Many houses have been built over the wells. (It makes servicing the plumbing in mid-winter much easier.) However, it is difficult to drive a well-drilling rig into the basement, so replacement wells are pretty much always outside with a pipe running through the wall into the basement. Many wells last virtually forever, but in some soil types the input clogs with grit and a new well must be drilled. This is really hit-or-miss, however. I have a neighbor about 400 feet from me who has had three wells drilled in 15 years. No one else on either street in the subdivision has had a single well replacement of which I am aware.

If some of this sounds scary, it certainly can be. However, my Mom has been in her (47 year old) house for 34 years with only one well and pump replacement and I have been in my (44 year old) house for 16 years and have only had to replace the pump and pressure tank two years ago.

This thread is so interesting. We in Australia use rain water tanks and get our other water from what you call a well to what we call a bore. we use two types of pumps, desiel and electric. these are mainly found on farms who use that water for irrigation. Most towns have ‘twon water’ water that is pumped to homes from a damm or water resiviour that can be up to 300kklm from the town or city.

The differences are amazing between the two countries

Also you might want to test for radon. My cousin’s husband had cancer a while back, they have a well, he’s fine now but they really have taken all possible measures to ensure that everything is prefectly clean re: their water supply. They have a very expensive reverse-osmosis, ultraviolet, etc. system that removes absolutely everything from the water. In fact they’re not supposed to store tap water in a plastic container because the water is so “empty” of everything that it picks up the plastic. (Layperson’s terminology!)

My grandparents had a spring that fed into a tank. Water was gravity fed to the house. Grandpa put a pipe under the dirt road and used creek water (pumped with a gasoline engine) to water his field.

I recently installed a new shower fixture. One of the “features” that it came with as a pressure balancing property that kept the hot and cold mixture ratio the same should it lose pressure in one of the two lines.

It’s nice, there’s no more “Flush! ARGH!”.

I believe it’s code for new construction in some places now.

BTW, I also grew up with a well. We had pressure tank in the basement that was filled via an electric submersible pump from the outside well. The well was originally something like 200 feet deep but was later redrilled to 405 feet because we got tired of running out of water each summer.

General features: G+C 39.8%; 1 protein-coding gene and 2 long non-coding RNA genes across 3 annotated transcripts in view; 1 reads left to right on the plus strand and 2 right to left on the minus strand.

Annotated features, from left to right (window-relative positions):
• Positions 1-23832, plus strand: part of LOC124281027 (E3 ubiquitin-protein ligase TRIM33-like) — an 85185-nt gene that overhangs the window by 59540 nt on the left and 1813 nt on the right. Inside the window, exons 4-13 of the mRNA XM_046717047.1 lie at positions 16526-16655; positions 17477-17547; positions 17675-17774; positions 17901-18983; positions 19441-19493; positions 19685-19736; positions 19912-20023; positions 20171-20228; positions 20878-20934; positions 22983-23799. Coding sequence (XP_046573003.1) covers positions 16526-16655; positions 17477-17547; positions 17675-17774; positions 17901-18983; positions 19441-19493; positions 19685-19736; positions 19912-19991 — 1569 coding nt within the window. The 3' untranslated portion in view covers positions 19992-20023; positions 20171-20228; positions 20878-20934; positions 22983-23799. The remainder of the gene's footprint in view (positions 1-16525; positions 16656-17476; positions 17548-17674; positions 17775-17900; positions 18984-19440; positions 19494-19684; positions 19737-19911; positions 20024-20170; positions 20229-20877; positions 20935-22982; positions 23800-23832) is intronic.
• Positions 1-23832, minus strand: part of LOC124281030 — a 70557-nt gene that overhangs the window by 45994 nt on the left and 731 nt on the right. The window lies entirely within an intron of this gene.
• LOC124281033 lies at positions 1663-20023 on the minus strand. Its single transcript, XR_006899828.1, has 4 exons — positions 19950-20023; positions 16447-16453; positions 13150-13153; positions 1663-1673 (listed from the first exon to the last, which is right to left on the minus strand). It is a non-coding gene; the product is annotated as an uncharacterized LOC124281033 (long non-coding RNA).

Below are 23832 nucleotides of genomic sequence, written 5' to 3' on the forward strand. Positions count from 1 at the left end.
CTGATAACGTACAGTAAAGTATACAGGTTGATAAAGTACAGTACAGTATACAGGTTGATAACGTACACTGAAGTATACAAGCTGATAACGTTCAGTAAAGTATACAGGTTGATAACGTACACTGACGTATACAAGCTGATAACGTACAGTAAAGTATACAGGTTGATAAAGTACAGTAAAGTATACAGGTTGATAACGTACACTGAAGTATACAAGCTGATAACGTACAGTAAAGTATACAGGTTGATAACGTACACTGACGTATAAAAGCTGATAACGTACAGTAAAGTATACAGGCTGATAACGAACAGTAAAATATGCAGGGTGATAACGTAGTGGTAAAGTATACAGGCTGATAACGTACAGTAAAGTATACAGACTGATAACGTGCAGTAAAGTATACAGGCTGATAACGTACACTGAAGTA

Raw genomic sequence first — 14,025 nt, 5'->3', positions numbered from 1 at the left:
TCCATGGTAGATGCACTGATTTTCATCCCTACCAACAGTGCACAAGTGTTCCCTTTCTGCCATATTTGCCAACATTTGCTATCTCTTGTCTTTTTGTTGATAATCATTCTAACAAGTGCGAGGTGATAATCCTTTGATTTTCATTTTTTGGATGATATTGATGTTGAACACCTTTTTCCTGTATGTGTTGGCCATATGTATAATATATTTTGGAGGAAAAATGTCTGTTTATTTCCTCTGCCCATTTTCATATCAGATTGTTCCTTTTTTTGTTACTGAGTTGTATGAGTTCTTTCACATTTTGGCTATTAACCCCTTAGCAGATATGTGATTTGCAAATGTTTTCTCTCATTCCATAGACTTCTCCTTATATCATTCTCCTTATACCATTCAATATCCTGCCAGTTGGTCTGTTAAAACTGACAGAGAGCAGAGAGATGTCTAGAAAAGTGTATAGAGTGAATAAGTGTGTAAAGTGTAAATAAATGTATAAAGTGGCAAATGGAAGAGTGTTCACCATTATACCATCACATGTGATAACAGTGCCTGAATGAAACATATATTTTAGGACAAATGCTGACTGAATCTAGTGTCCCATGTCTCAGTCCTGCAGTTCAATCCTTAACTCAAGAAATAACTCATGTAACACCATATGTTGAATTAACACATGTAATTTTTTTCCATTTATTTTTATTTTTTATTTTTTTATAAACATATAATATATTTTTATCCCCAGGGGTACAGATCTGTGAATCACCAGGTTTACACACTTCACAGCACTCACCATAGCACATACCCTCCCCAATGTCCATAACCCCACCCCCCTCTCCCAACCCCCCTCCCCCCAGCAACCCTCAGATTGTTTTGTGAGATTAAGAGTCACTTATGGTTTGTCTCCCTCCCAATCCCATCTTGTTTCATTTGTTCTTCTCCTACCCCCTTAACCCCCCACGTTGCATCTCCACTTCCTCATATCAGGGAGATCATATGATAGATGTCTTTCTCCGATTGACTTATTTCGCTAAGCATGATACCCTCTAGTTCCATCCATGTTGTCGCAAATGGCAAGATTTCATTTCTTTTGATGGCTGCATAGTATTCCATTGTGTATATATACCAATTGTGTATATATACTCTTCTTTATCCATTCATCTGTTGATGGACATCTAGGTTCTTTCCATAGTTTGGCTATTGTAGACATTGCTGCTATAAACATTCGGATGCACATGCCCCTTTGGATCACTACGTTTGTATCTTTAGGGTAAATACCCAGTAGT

A submersible pump is going to be required for anything over 32 feet deep. That’s the maximum depth from which you can pull water. After that, you have to push the water up, requiring a submersible pump.


Lifetime of submersible pumps:
Fortunately mine has lasted at least since 1984 when I bought the house and, probably, since it was built in 1980. This in spite of the facts that the house is cheaply constructed, the water has large abrasive chunks of mica in it, and my pressure switch malfunctioned a couple years ago causing the house pressure to soar over 120 psi (the limit of the gage scale) for a couple weeks before I figured out what the problem was. Since the well is 220 feet deep the pressure at the pump must have been over 230 psi. I live in mild daily fear that my luck is about to give up, but so far so good.

Depth of wells with pump at the top:
I grew up in a house with the pump at the top. It didn’t pull water up - there was a recirculating loop between the top and bottom of the well, with an eductor (sp?) at the bottom. This is a fitting that uses a venturi to drag additional fluid into a fast jet; they also found use on steam locomotives to push more water into the boiler. So somewhat more water comes up the return side of the loop than the pump pushes down in the first place. I think there is no specific limit to how deep these can work.

Shower versus flush:
If using another faucet causes the shower to weaken, the fault is the narrow or clogged pipes in the house. The pressure in the tank is staying about the same as you open and close different outlets.

My calculations give 33 feet. Ah, well, close enough. :slight_smile:

(Hijack: today’s puzzle-where does this number come from? Hydraulic engineers and physicists are disqualified from this game. :smiley: )

Thanks for the info. btw the 32 or 33 ft depends on basically air pressure and is correct at sea level. Higher elevations will lead to lower distance.